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Herring River Restoration Underway on Cape Cod

Restoration of the Herring River estuary in Wellfleet, MA, is underway, with the goals of addressing “degraded water quality and habitat caused by loss of tidal flow, and regaining the extensive ecological and community benefits of a healthy estuary,” according to a press release issued by the Town of Wellfleet.

WATCH the short film on the Herring River above, shot in 2020 with Bob Prescott, Director Emeritus of the Mass Audubon Wellfleet Bay Wildlife Sanctuary. 

Removal of a portion of the existing earthen dike along Chequessett Neck Road has already begun. A new bridge equipped with sluice gates to control the tidal flow of water will eventually be installed. The cost of the bridge project is placed at $30 million, and will be funded by a portion of the $59 million in grants received by the Town of Wellfleet from the U.S. Department of Agriculture Natural Resource Conservation Service and the Massachusetts Division of Ecological Restoration. The bridge/sluice gate project is expected to be completed in 2025.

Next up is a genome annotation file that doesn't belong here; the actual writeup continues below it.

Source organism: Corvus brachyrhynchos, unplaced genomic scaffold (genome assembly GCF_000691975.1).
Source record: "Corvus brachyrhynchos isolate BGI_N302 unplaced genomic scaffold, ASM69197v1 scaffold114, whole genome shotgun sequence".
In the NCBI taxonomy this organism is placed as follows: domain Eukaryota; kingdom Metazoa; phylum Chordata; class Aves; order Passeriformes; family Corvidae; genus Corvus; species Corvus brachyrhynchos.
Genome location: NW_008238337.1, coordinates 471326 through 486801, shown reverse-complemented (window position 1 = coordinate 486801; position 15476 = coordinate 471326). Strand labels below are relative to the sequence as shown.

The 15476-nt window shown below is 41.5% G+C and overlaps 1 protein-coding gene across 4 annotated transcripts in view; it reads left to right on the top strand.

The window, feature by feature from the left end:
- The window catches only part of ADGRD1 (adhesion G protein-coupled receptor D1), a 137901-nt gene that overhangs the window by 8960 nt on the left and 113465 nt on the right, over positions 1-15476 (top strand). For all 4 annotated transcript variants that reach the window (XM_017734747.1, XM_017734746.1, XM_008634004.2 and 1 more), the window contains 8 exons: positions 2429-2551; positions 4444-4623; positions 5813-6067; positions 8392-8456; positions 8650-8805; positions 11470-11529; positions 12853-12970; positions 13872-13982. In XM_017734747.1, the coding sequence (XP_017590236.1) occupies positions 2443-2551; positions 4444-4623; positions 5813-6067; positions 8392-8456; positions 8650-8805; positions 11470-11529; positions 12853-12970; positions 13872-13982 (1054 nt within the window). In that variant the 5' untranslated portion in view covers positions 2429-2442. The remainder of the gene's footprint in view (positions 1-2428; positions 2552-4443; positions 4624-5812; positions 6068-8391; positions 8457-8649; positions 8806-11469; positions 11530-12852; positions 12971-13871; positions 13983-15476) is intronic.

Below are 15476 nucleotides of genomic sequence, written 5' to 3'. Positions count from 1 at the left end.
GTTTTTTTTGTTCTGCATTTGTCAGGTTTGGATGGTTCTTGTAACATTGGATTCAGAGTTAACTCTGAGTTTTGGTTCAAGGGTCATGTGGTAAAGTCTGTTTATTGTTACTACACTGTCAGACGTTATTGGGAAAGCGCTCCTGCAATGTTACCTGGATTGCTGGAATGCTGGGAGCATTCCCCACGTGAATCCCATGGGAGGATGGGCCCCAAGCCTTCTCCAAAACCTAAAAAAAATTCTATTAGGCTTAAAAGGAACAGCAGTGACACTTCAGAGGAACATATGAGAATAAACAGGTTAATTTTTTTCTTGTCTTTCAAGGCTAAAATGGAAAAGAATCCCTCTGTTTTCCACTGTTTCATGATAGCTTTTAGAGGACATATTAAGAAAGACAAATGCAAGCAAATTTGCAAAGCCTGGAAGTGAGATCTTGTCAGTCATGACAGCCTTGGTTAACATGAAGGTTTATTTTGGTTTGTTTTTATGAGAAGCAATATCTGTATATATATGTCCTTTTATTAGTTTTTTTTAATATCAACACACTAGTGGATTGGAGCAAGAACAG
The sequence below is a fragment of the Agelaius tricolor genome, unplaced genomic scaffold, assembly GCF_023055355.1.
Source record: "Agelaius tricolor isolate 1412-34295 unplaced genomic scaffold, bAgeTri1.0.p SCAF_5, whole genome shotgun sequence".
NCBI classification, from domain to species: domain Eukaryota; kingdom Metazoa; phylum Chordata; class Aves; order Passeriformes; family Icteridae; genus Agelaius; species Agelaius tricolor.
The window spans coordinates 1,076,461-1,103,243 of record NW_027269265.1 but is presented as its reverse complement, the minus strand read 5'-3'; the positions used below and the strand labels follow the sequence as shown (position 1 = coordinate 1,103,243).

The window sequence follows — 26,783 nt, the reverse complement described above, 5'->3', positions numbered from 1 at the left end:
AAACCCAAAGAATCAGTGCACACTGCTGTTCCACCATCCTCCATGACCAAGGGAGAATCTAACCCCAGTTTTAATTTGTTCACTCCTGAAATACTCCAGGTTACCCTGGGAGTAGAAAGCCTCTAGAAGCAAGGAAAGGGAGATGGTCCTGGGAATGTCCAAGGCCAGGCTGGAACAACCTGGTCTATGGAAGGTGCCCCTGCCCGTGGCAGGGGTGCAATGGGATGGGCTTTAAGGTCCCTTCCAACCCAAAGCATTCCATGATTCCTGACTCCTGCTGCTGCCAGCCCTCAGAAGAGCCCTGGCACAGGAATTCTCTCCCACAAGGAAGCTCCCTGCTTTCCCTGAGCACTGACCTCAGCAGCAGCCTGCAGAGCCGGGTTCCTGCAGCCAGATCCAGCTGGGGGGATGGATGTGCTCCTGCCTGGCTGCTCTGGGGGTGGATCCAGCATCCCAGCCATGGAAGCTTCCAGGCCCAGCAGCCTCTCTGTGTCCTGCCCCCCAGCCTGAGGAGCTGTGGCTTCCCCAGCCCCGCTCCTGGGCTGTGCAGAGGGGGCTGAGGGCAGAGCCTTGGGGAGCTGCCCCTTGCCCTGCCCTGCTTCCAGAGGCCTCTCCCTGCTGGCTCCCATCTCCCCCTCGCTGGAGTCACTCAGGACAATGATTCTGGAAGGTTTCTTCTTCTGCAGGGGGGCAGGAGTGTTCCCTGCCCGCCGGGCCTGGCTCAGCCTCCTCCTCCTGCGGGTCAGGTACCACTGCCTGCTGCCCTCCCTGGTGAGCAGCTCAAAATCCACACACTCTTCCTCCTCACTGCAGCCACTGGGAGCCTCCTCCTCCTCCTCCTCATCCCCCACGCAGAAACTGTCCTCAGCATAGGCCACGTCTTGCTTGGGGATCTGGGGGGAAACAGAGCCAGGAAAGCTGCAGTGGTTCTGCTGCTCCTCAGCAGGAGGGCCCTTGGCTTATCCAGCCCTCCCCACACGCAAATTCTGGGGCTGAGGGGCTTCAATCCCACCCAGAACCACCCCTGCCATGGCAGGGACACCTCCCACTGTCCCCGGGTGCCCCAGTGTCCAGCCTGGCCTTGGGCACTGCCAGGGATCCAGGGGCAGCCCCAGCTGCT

The construction schedule calls for the installation of a temporary bypass bridge in the spring and summer of 2023. Fish passage will be maintained throughout construction.

Meanwhile, the Cape Cod National Seashore will continue vegetation clearing in the Duck Harbor area needed for the restoration project. This will involve clearing of woody vegetation killed by the persistent tidal overwash at Duck Harbor beach. This work is funded by a portion of a $2 million grant from the U.S. Fish & Wildlife Service to Ducks Unlimited. Vegetation clearing will promote the growth of native salt marsh plants, such as cordgrass.

The return of salt water to the Herring River Estuary will result in restored tidal flows, which in turn will improve water quality and promote the expansion of shellfish in the estuary and Wellfleet Bay. It will also allow river herring to reach their historic spawning ponds on Cape Cod.



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